During World War II, Sevastopol withstood intensive bombardment by the Germans in 1941–42, supported by their Italian and Romanian allies during the Battle of Sevastopol . The Soviet naval base at Sevastopol was one of the world’s strongest fortifications. Its site, on a deeply eroded, bare limestone promontory at the south western tip of the Crimea , made an approach by land forces exceedingly difficult. German forces were forced to use railway artillery and specialised heavy mortars to destroy Sebastopol’s extremely heavy fortifications, such as the Maxim Gorky naval battery.
The 420mm Gamma Morser mortar was designed and built by “Krupp” before the start of WWI as a heavyweight siege howitzer. During WWI siege howitzers were used in the capture of the fortress of Kovno. After the end of WWI all siege howitzers, except one, were dismantled. By the time of the 1942 of Sebastopol siege, the BOB 420mm mortar was deployed.
The Maxim Gorky naval battery 1942
A scene in the devastated Soviet port city of Sevastopol following its capture by the German 11th Army in July 1942.
| Nazi Germany
|On 6 June 1942:
Casualties and losses:
German casualties: 25.119 killed or missing, 92.503 wounded
Romanian casualties: 1,597 killed, 6,571 wounded, 277 missing
Soviet Union: at least 18,000 killed, 5,000 wounded, 95,000 captured (two-thirds wounded)
After many heroic battles over the 5-7th May 1944, the troops of the Soviet Army attacked the German fortifications and after an intense offensive, on the 9th of May they fully liberated Sevastopol , and on the 12th of May the remaining enemy troops laid down their arms at Cape Chersonese
Sevastopol Palace of the Pioneers damaged by enemy shells after the liberation of the city. May 1944.
Sevastopol has a special place in the Russian heart. Its importance is not just as a strategic port for the Russian Black Sea Fleet. The two Great Sieges of Sevastopol left a significant mark in the Russian psyche, inspiring the creation of countless poems, films and paintings by numerous artists as well as great national pride in the heroic past.
During the Soviet era, Sevastopol became a so-called “closed city”. This meant that any non-residents had to apply to the authorities for a temporary permit to visit the city.
In 1954 then Soviet leader Nikita Khrushchev (himself born at the border with Ukraine ) controversially “gifted” Crimea to Ukraine, in honour of the 300th anniversary of Russian-Ukrainian unity, a move that carried no political consequences until the USSR broke up several decades later. But even then, Sevastopol was separated into a special zone by Soviet authorities and ruled directly from Moscow.
After World War II, Sevastopol was entirely rebuilt. Many top architects and civil engineers from Moscow , Leningrad , Kiev and other cities, together with thousands of workers from all parts of the USSR , took part in the rebuilding process which was mostly finished by the mid-1950s. The downtown core, situated on a peninsula between two narrow inlets, South Bay and Artillery Bay, features mostly Mediterranean-style, three-story residential buildings with columned balconies and Venetian-style arches. The ground floor levels are taken up by retail and commercial spaces. Some carefully restored landmarks date back to the early part of the 20th century.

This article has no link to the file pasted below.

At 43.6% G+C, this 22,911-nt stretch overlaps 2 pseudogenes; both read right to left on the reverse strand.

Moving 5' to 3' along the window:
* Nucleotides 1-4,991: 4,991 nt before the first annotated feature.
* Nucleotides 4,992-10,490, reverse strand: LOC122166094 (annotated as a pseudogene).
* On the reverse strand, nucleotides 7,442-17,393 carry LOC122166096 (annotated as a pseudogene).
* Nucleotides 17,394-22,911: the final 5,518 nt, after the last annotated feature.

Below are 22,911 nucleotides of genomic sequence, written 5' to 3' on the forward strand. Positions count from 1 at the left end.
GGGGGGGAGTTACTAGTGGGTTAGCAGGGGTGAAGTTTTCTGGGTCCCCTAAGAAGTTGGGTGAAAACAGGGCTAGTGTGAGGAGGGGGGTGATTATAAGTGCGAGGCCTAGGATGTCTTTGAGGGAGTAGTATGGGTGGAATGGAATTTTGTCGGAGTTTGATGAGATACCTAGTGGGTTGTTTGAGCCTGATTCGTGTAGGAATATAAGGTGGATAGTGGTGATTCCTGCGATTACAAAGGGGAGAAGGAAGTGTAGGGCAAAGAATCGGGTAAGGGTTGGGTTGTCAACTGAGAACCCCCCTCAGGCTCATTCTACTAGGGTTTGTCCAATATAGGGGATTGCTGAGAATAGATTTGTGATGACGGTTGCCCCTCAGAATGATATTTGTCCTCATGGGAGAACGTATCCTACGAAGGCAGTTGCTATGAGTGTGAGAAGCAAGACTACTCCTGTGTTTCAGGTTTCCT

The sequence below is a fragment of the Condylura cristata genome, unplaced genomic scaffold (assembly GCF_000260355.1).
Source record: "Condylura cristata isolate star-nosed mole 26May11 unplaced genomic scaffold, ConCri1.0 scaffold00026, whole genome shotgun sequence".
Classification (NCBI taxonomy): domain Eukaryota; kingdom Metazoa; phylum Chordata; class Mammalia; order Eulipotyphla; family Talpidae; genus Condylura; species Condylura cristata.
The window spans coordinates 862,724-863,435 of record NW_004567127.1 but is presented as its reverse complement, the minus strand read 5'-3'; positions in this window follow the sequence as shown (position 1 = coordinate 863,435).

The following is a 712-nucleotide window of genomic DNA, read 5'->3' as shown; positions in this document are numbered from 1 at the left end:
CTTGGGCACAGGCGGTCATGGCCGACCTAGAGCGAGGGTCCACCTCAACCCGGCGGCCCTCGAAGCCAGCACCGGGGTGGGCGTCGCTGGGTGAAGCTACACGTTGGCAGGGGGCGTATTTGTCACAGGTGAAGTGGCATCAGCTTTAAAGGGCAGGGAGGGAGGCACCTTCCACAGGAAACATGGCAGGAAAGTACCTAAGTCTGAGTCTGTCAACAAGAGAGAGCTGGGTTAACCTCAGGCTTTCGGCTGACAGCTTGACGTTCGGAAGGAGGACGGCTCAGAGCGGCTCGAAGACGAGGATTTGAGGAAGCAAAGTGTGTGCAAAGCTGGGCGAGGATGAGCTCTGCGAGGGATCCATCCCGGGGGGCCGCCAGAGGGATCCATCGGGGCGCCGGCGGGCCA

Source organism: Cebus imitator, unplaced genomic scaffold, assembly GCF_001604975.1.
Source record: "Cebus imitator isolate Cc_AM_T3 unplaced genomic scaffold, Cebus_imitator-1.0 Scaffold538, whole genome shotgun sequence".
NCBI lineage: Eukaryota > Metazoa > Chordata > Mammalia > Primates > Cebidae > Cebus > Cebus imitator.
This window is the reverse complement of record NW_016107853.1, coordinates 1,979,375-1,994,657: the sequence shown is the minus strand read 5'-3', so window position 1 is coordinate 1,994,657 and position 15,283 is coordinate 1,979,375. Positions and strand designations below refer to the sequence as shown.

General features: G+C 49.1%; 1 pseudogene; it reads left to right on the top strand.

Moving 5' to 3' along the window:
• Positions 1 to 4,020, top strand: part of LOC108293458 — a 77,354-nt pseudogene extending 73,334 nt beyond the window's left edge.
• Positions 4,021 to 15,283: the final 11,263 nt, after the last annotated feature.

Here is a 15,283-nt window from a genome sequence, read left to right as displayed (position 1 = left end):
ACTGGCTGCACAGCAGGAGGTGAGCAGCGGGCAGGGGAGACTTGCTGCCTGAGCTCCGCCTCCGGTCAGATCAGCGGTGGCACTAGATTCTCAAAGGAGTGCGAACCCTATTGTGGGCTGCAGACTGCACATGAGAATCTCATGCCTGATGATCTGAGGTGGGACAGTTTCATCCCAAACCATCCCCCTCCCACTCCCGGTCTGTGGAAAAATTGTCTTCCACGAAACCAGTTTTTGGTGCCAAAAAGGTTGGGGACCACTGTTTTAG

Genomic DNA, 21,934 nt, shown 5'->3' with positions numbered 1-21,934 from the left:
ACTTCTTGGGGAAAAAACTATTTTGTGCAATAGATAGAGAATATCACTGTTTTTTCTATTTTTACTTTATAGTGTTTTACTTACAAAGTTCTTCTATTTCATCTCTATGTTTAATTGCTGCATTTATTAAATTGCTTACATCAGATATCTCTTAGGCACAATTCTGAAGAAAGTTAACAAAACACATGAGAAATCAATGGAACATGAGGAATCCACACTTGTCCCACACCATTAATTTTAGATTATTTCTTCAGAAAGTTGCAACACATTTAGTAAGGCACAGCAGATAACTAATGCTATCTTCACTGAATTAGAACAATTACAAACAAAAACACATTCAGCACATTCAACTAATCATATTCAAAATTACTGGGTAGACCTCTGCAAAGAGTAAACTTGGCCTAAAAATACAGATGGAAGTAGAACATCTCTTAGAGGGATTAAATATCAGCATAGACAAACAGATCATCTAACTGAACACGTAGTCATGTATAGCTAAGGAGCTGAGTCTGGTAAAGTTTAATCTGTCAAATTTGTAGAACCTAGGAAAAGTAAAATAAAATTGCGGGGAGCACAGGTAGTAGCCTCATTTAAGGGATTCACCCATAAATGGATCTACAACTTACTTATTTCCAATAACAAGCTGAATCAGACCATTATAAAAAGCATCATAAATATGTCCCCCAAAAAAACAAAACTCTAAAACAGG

The Black Sea Fleet Museum.
It has been a long-standing tradition for the residents of surrounding suburbs to spend summer evenings by coming to the downtown area for a leisurely stroll with their families along the avenues and boulevards encircling the Central Hill, under the famous Sevastopol chestnut trees, and usually ending up on the waterfront with its famous Marine Boulevard.
Sevastopol’s spirit is warm, vibrant and youthful. Thrice born, uniquely beautiful, Sevastopol monuments are a scintillating chronicle of great feats of endurance. The memories seem kept alive by the Black Sea ’s waves, rocks of the coast, the streets and the squares. The neat young seamen are worthy heirs to the glory of their forefathers. Sevastopol boasts more than one thousand four hundred of monuments, 985 of them are historical, placed by grateful descendants at the sites of bloody battles. Others are soldiers’ burial places at times of the Crimean (Eastern) and the Great Patriotic Wars.
Due to its military history, most streets in the city are named after Russian and Soviet military heroes. There are hundreds of monuments and plaques in various parts of Sevastopol commemorating its military past.
- Chersonessos National Archeological Reserve
- Sevastopol Art Museum named after the N.P.Kroshitskiy
- Sevastopol Museum of Local History
- Aquarium-Museum of the Institute of Biology of the Southern Seas of the National Academy of Sciences of Ukraine
- Dolphinarium of Sevastopol
- Sevastopol Zoo
- The Monument to the scuttled ships on the Marine Boulevard
- The Panorama Museum (The Heroic Defence of Sevastopol during theCrimean War)
- Malakhov Kurgan (Barrow) with its White Tower
- Admirals’ Burial Vault
- The Black Sea Fleet Museum
- The Storming of Sapun-gora of May 7, 1944, the Diorama Museum (World War II)
- Naval museum complex “Balaklava”, decommissioned underground submarine base, now opened to the public
- Cheremetieff brothers museum “Crimean war 1853-1856”
- Museum of the underground forces of 1942—1944
- Museum Historical Memorial Complex “35th Coastal Battery”
- The Naval Museum “Michael’s battery”
- Fraternal (Communal) War Cemetery (Sevastopol)